Best Practices to Improve IT and DevOps Collaboration

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Lack of Preparedness

The study also found that IT support teams were often unprepared for new releases, with 99 percent of respondents saying releases posed a challenge for their team. This is especially true for the 74 percent who reported receiving notifications after the software was operationalized.

IT support teams have a unique opportunity to improve customer satisfaction. By not proactively engaging IT support teams, development teams run the risk of impacting customer satisfaction and the benefits that their releases would bring to customers.

Best Practices: Teams need to share dates and timelines on key activities, such as code freezes, release to launch, and grandfathering, if applicable. Teams should also share messaging and communications, take time to build and review customer documentation, and provide training sessions for IT support staff. It's also a good idea to run through a support "blitz" (e.g., run through the end-to-end deployment process) in an attempt to uncover hidden bugs.

It's no surprise that DevOps is a hot topic in the IT industry. The most recent Puppet Labs' "2015 State of DevOps Report" showed that high-performing IT teams were twice as likely to exceed goals in profit, market share and productivity. They also boasted 30x more frequent deployments, 60x fewer failures, 60x higher change success rates and 160x faster recoveries.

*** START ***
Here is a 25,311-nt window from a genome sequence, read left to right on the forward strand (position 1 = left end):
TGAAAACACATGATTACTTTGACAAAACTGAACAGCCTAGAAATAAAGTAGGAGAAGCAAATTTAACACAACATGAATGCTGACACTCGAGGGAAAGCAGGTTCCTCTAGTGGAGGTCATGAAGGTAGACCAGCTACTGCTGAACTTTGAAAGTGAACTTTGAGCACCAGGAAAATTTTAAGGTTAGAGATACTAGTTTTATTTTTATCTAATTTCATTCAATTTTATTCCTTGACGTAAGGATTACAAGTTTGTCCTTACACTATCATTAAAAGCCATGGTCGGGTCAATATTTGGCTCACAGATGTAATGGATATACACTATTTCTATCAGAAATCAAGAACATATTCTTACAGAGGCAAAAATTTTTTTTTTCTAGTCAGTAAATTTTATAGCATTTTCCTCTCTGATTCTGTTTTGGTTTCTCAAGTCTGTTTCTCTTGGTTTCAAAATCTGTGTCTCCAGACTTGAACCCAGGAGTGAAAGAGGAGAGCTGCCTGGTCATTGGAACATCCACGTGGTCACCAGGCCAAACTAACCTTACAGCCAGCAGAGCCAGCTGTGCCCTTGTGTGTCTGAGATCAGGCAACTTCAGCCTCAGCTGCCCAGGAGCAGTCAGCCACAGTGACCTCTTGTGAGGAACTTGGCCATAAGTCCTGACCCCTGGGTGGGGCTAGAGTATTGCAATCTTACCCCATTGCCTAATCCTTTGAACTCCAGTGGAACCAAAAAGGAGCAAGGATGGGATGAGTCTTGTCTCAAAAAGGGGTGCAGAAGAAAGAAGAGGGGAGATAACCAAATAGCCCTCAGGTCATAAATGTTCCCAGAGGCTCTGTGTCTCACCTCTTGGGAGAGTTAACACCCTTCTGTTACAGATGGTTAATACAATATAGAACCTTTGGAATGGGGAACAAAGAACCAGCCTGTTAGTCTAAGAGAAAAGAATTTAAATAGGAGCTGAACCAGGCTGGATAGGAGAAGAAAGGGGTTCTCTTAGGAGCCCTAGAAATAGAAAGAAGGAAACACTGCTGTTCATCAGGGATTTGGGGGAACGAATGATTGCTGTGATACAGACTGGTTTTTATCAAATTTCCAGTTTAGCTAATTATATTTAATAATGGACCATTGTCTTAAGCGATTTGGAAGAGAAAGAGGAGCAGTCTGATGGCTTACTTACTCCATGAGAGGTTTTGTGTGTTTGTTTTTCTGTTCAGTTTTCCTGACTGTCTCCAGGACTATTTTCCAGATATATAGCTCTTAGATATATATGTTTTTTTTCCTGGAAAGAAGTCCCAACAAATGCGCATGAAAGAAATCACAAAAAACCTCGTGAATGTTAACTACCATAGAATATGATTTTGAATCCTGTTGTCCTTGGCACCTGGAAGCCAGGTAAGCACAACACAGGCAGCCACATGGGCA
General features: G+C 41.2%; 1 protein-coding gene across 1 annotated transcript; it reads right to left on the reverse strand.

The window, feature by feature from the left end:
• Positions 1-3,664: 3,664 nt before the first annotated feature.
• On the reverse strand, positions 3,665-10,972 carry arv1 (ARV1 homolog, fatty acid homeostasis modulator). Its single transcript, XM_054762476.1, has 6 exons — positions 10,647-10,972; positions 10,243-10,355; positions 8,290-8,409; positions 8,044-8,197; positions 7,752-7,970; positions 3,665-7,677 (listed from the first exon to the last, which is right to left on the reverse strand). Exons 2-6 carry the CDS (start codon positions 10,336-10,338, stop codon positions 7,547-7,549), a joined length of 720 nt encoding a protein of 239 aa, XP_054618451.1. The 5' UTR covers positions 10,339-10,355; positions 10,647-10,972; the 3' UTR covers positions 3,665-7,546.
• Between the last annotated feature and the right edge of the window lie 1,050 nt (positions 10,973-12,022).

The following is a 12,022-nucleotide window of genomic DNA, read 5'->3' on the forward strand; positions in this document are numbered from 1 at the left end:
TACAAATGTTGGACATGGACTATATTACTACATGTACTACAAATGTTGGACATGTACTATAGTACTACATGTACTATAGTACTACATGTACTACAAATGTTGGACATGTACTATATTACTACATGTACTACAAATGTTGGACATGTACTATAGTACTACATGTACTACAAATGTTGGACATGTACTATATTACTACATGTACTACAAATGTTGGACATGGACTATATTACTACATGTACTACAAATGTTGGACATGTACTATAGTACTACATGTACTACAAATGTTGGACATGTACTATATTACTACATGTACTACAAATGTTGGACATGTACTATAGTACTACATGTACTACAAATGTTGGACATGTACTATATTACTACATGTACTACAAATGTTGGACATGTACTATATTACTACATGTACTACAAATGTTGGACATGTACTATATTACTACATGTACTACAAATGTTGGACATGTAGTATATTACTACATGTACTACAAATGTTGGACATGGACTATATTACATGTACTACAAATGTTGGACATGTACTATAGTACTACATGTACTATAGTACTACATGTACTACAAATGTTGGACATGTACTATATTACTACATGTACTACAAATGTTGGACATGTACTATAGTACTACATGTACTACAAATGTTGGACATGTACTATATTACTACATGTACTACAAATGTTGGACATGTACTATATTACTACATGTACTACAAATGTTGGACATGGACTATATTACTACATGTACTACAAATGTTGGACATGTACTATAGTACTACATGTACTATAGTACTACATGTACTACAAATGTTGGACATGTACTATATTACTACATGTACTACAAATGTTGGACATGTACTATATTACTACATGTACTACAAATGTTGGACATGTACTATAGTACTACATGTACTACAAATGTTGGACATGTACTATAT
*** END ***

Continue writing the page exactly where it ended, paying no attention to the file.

And while many vendors claim DevOps is about automation and continuous delivery, they fail to mention the number one success factor: culture. The core of the DevOps movement is about removing silos and improving collaboration between IT and development teams. Underpinning this movement is the culture, collaboration and sharing that bring about these monumental results.

Gene Kim, author of The Phoenix Project, talks about the second way of DevOps - amplifying your feedback loops. "The outcomes include understanding and responding to all customers, internal and external, shortening and amplifying all feedback loops, and embedding knowledge where we need it," writes Kim.

IT support teams have a unique perspective on the impact software has on users. They speak to users, day-in and day-out, listening to their feedback and solving their issues. This amounts to a wealth of knowledge that has the power to fix or improve products, reduce future customer requests and improve customer satisfaction. But is this feedback actually making its way back to product development? 

To find out how IT support and development teams work together, the JIRA Service Desk team from Atlassian commissioned research with HDI, the largest association for technical support professionals with 150,000 members. This slideshow features highlights from the study, as well as best practices organizations can implement to improve collaboration between the teams.

 

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